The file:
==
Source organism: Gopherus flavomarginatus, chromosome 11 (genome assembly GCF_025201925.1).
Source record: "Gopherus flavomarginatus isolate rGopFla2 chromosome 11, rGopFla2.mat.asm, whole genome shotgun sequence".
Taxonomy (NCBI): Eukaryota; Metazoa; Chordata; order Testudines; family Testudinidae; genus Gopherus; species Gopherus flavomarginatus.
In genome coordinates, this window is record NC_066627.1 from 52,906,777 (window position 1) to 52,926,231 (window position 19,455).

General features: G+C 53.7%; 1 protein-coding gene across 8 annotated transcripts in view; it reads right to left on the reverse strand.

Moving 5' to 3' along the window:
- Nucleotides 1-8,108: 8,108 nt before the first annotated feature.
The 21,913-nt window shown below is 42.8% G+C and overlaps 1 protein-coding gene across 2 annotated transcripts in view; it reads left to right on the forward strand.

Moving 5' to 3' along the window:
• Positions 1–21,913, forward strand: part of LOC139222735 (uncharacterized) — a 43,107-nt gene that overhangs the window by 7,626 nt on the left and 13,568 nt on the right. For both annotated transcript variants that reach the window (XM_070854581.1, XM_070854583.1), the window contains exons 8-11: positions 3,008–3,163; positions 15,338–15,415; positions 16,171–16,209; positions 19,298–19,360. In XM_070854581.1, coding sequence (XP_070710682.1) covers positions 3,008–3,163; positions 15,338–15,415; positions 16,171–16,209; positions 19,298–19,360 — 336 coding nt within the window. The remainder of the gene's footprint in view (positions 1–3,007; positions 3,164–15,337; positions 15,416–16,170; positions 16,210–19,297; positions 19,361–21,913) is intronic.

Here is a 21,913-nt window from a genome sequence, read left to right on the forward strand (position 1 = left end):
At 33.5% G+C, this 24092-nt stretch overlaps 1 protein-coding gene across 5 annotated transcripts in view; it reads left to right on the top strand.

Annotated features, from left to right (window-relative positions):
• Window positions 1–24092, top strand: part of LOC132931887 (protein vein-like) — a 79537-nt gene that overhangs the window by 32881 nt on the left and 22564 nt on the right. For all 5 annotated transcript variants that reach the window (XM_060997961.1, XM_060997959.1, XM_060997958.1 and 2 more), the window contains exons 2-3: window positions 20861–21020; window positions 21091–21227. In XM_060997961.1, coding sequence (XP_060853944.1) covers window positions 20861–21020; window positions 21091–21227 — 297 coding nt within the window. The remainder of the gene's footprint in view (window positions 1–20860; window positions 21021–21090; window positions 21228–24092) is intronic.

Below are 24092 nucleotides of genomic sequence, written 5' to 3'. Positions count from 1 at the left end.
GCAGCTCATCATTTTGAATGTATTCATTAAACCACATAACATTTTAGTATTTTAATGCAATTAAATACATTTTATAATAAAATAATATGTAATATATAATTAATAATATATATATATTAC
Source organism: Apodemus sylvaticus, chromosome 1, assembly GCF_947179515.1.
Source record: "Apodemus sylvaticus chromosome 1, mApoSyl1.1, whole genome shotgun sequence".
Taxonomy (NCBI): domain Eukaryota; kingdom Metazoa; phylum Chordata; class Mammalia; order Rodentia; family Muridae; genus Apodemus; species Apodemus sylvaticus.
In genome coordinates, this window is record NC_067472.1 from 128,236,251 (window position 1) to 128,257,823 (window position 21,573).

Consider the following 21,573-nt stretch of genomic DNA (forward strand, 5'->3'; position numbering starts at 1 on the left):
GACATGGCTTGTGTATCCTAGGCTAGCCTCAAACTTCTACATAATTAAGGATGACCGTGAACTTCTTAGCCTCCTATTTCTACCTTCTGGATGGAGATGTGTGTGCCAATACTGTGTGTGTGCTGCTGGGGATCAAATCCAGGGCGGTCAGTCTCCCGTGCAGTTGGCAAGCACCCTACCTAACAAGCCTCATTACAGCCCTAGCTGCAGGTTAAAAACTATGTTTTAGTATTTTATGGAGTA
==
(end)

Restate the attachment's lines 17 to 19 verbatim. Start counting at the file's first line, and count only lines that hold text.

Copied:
Source organism: Apodemus sylvaticus, chromosome 1, assembly GCF_947179515.1.
Source record: "Apodemus sylvaticus chromosome 1, mApoSyl1.1, whole genome shotgun sequence".
Taxonomy (NCBI): domain Eukaryota; kingdom Metazoa; phylum Chordata; class Mammalia; order Rodentia; family Muridae; genus Apodemus; species Apodemus sylvaticus.